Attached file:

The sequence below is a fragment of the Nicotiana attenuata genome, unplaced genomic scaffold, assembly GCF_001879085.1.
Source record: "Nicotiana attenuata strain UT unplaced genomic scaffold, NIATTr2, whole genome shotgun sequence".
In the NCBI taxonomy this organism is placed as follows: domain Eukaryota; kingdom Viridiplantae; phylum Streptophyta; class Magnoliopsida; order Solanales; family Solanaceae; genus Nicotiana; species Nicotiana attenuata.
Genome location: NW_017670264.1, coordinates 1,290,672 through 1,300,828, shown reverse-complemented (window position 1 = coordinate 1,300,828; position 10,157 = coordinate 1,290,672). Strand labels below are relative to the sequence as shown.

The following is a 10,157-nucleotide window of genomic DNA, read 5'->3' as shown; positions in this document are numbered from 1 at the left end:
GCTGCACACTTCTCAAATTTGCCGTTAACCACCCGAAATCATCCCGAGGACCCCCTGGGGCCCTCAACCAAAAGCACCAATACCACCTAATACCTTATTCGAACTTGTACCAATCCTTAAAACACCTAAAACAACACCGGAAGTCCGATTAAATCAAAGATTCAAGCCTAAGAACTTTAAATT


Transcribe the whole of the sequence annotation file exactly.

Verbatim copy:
The sequence below is a fragment of the Nicotiana attenuata genome, unplaced genomic scaffold, assembly GCF_001879085.1.
Source record: "Nicotiana attenuata strain UT unplaced genomic scaffold, NIATTr2, whole genome shotgun sequence".
In the NCBI taxonomy this organism is placed as follows: domain Eukaryota; kingdom Viridiplantae; phylum Streptophyta; class Magnoliopsida; order Solanales; family Solanaceae; genus Nicotiana; species Nicotiana attenuata.
Genome location: NW_017670264.1, coordinates 1,290,672 through 1,300,828, shown reverse-complemented (window position 1 = coordinate 1,300,828; position 10,157 = coordinate 1,290,672). Strand labels below are relative to the sequence as shown.

The following is a 10,157-nucleotide window of genomic DNA, read 5'->3' as shown; positions in this document are numbered from 1 at the left end:
GCTGCACACTTCTCAAATTTGCCGTTAACCACCCGAAATCATCCCGAGGACCCCCTGGGGCCCTCAACCAAAAGCACCAATACCACCTAATACCTTATTCGAACTTGTACCAATCCTTAAAACACCTAAAACAACACCGGAAGTCCGATTAAATCAAAGATTCAAGCCTAAGAACTTTAAATT